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  • Writer's pictureBield at Blackruthven

The Book of Nature

“Nobody sees a flower really; it is so small.

We haven’t time, and to see takes time.”

Georgia O’Keeffe

In the Celtic spiritual tradition, it is said there are two great books of revelation, nature and scripture. By revelation we mean ways in which God reveals Godself to us.

For the Celts there was a profound sense of coming into God’s presence through the immanence, or the down-to-earthness of God, as opposed to the transcendence, or God above us. This has led some to level a charge of pantheism at the Celts, that they were worshipping many Gods, making a God out of nature. Ian Bradley, a Celtic scholar, however, says this: “We are not in the world of pantheism here but in the much more subtle and suggestive realm of panentheism – the sense that God is to be found both within creation and outside it. There is no blurring of the distinction between Creator and created, no worship of nature for its own sake, but rather a wonderful sense that the whole cosmos is a theophany – a marvellous revelation of the goodness and wonder and creativity of God.’” (from The Celtic Way by Ian Bradley)

In August we held a retreat at the Bield that focused on the Book of Nature. In a sense we invited nature to be our spiritual director for the day, spending time contemplatively being present to the wonder and beauty of nature and listening to how God might be revealing Godself to us through it. One of the things we did was to spend one hour sitting in nature (well, maybe slightly less given the pouring rain!) and observing one thing that caught our attention. We then spent time journalling and reflecting on how this experience of quietly focusing on one part of nature was speaking to our yearnings, desires or hopes, or to our fears, hesitations, or apprehensions. Or how this time noticing nature might be illuminating the divine spark within us. It was truly amazing to hear the sharing of the group and to be in awe of how something as simple as observing an ant could reveal profound insights about faith and life. Perhaps it’s something you might like to try!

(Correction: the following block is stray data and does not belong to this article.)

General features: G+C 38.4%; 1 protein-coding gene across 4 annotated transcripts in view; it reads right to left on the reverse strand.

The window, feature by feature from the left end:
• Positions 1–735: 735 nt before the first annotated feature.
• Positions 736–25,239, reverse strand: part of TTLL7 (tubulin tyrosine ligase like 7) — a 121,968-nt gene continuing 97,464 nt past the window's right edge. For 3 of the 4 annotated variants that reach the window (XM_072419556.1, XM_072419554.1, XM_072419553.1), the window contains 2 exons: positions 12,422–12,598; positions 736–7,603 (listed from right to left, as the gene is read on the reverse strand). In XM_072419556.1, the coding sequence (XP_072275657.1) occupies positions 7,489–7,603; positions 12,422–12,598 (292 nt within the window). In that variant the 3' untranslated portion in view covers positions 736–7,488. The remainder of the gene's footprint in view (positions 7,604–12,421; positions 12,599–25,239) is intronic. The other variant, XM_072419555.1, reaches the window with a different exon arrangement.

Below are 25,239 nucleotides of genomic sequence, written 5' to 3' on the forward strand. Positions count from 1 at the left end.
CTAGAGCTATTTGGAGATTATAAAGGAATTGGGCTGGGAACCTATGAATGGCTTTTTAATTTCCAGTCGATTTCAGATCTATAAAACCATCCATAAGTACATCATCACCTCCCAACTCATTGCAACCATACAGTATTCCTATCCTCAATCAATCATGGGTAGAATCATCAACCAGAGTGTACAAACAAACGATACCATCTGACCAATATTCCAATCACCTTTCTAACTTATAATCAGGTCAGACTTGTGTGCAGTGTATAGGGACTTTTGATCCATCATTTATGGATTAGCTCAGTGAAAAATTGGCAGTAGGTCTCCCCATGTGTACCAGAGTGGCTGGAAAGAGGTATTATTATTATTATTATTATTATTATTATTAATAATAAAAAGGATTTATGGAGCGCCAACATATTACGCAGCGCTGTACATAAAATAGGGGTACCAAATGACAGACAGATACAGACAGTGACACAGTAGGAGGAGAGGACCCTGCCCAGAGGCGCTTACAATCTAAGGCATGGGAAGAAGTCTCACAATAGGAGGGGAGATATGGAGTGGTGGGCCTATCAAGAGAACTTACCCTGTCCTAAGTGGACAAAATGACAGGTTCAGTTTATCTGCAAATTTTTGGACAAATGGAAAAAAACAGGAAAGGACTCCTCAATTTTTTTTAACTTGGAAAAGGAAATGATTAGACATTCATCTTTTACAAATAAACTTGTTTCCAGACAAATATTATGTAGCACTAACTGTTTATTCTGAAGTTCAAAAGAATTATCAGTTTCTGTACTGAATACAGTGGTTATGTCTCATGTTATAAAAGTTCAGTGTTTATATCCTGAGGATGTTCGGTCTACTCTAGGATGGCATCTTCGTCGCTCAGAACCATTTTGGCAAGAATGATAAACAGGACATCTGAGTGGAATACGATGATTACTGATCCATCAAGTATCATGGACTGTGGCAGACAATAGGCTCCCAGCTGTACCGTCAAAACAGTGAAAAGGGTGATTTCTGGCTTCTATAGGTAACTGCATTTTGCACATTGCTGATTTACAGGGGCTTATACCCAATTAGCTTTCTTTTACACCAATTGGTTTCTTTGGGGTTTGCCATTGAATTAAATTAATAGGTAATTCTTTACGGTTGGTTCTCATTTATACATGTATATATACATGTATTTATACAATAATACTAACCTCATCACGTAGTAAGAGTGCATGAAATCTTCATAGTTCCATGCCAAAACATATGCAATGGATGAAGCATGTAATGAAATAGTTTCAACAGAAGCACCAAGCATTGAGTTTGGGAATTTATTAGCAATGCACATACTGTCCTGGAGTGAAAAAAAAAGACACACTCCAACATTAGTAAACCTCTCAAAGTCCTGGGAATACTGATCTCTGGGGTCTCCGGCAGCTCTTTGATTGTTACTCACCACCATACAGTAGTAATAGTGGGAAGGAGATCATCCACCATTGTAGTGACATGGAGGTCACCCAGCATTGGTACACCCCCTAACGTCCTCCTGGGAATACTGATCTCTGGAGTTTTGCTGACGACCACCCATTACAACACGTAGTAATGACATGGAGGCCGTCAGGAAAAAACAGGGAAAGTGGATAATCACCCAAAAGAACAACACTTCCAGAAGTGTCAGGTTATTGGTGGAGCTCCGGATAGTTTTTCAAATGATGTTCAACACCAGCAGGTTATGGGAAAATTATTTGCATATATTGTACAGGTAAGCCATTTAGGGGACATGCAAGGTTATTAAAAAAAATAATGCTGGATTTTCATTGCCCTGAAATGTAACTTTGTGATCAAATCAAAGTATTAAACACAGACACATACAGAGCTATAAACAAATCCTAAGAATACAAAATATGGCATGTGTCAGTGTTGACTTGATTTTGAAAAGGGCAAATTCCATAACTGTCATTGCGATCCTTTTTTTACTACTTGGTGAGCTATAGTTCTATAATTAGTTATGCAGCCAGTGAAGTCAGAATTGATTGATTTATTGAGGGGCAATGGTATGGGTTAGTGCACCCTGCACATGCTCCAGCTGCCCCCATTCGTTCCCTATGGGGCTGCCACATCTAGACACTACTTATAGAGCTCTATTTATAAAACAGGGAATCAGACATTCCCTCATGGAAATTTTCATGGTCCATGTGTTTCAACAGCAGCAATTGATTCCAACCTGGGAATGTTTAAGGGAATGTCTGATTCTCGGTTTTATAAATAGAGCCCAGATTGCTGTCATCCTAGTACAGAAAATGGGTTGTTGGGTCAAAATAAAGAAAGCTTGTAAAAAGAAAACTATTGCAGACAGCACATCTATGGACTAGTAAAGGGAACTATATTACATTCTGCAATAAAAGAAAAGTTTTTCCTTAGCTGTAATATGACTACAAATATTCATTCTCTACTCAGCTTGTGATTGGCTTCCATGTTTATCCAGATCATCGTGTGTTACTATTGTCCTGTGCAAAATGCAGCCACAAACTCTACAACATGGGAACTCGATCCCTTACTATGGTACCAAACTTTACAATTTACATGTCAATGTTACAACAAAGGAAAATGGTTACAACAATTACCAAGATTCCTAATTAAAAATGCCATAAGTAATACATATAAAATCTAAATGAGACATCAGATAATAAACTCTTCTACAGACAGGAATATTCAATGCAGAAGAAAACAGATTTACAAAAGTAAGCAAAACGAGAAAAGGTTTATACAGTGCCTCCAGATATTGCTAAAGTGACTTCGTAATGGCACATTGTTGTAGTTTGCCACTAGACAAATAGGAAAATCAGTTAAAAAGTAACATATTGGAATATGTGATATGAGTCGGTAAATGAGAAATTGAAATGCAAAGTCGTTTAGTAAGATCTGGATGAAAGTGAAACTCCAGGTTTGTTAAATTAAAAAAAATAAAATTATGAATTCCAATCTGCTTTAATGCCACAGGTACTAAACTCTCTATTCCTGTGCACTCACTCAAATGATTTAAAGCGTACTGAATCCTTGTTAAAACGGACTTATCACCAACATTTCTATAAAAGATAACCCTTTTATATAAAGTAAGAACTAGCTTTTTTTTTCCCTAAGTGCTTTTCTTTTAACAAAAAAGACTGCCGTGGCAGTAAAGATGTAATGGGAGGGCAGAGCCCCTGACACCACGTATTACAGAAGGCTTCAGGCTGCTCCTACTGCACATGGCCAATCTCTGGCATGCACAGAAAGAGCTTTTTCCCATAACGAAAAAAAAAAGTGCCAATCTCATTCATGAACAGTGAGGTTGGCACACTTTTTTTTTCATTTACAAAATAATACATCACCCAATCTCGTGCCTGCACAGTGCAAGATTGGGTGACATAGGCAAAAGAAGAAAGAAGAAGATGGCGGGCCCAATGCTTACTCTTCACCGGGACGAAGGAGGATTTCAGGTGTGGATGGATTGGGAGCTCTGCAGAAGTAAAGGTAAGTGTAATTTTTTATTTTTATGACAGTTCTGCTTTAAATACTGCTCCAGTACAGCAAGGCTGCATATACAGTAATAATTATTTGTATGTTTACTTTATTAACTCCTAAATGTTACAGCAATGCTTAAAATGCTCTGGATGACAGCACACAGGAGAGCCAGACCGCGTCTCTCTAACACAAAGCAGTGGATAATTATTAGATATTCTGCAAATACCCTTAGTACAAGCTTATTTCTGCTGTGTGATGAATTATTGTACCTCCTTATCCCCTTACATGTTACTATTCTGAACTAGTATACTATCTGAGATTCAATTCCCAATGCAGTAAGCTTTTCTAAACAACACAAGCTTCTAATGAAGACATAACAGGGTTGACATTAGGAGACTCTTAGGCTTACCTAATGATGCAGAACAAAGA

“At a certain point you say

to the woods, to the sea, to the mountains, the world,

now I am ready.

Now I will stop and be wholly attentive.

You empty yourself and wait, listening…”

Annie Dillard

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